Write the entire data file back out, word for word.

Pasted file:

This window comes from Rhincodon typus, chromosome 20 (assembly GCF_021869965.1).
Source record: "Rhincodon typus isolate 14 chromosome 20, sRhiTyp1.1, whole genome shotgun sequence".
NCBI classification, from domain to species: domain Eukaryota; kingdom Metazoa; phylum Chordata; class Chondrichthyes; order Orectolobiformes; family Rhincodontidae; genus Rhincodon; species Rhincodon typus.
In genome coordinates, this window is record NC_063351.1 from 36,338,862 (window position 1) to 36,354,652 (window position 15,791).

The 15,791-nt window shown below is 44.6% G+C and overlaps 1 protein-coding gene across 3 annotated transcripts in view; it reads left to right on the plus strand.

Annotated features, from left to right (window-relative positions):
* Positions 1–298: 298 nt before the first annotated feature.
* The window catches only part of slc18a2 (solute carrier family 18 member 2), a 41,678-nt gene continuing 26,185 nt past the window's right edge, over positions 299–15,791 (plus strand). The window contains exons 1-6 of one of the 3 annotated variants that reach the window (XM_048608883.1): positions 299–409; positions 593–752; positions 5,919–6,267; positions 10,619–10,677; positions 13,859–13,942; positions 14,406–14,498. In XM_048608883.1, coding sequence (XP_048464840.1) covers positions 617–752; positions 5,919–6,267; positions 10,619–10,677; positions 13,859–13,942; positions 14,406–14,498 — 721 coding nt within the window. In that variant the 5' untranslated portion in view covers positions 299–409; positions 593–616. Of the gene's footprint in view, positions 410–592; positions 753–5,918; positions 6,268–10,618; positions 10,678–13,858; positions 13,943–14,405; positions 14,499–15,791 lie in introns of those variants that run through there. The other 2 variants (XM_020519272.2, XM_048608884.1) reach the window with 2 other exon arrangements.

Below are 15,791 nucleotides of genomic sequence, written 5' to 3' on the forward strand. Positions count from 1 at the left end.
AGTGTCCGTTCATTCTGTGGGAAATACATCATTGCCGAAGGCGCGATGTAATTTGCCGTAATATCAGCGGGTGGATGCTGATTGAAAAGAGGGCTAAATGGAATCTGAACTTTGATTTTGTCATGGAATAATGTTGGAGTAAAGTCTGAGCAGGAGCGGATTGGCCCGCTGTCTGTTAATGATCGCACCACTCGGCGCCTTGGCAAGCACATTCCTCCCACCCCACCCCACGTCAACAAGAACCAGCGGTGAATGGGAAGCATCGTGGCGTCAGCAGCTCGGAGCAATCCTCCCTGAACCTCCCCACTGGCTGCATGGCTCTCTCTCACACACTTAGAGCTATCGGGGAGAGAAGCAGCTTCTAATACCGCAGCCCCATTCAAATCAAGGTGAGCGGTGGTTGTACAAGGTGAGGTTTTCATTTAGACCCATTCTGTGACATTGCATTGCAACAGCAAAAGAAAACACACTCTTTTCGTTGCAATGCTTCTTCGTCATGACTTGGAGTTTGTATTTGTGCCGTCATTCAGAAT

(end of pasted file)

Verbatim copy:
This window comes from Rhincodon typus, chromosome 20 (assembly GCF_021869965.1).
Source record: "Rhincodon typus isolate 14 chromosome 20, sRhiTyp1.1, whole genome shotgun sequence".
NCBI classification, from domain to species: domain Eukaryota; kingdom Metazoa; phylum Chordata; class Chondrichthyes; order Orectolobiformes; family Rhincodontidae; genus Rhincodon; species Rhincodon typus.
In genome coordinates, this window is record NC_063351.1 from 36,338,862 (window position 1) to 36,354,652 (window position 15,791).

The 15,791-nt window shown below is 44.6% G+C and overlaps 1 protein-coding gene across 3 annotated transcripts in view; it reads left to right on the plus strand.

Annotated features, from left to right (window-relative positions):
* Positions 1–298: 298 nt before the first annotated feature.
* The window catches only part of slc18a2 (solute carrier family 18 member 2), a 41,678-nt gene continuing 26,185 nt past the window's right edge, over positions 299–15,791 (plus strand). The window contains exons 1-6 of one of the 3 annotated variants that reach the window (XM_048608883.1): positions 299–409; positions 593–752; positions 5,919–6,267; positions 10,619–10,677; positions 13,859–13,942; positions 14,406–14,498. In XM_048608883.1, coding sequence (XP_048464840.1) covers positions 617–752; positions 5,919–6,267; positions 10,619–10,677; positions 13,859–13,942; positions 14,406–14,498 — 721 coding nt within the window. In that variant the 5' untranslated portion in view covers positions 299–409; positions 593–616. Of the gene's footprint in view, positions 410–592; positions 753–5,918; positions 6,268–10,618; positions 10,678–13,858; positions 13,943–14,405; positions 14,499–15,791 lie in introns of those variants that run through there. The other 2 variants (XM_020519272.2, XM_048608884.1) reach the window with 2 other exon arrangements.

Below are 15,791 nucleotides of genomic sequence, written 5' to 3' on the forward strand. Positions count from 1 at the left end.
AGTGTCCGTTCATTCTGTGGGAAATACATCATTGCCGAAGGCGCGATGTAATTTGCCGTAATATCAGCGGGTGGATGCTGATTGAAAAGAGGGCTAAATGGAATCTGAACTTTGATTTTGTCATGGAATAATGTTGGAGTAAAGTCTGAGCAGGAGCGGATTGGCCCGCTGTCTGTTAATGATCGCACCACTCGGCGCCTTGGCAAGCACATTCCTCCCACCCCACCCCACGTCAACAAGAACCAGCGGTGAATGGGAAGCATCGTGGCGTCAGCAGCTCGGAGCAATCCTCCCTGAACCTCCCCACTGGCTGCATGGCTCTCTCTCACACACTTAGAGCTATCGGGGAGAGAAGCAGCTTCTAATACCGCAGCCCCATTCAAATCAAGGTGAGCGGTGGTTGTACAAGGTGAGGTTTTCATTTAGACCCATTCTGTGACATTGCATTGCAACAGCAAAAGAAAACACACTCTTTTCGTTGCAATGCTTCTTCGTCATGACTTGGAGTTTGTATTTGTGCCGTCATTCAGAAT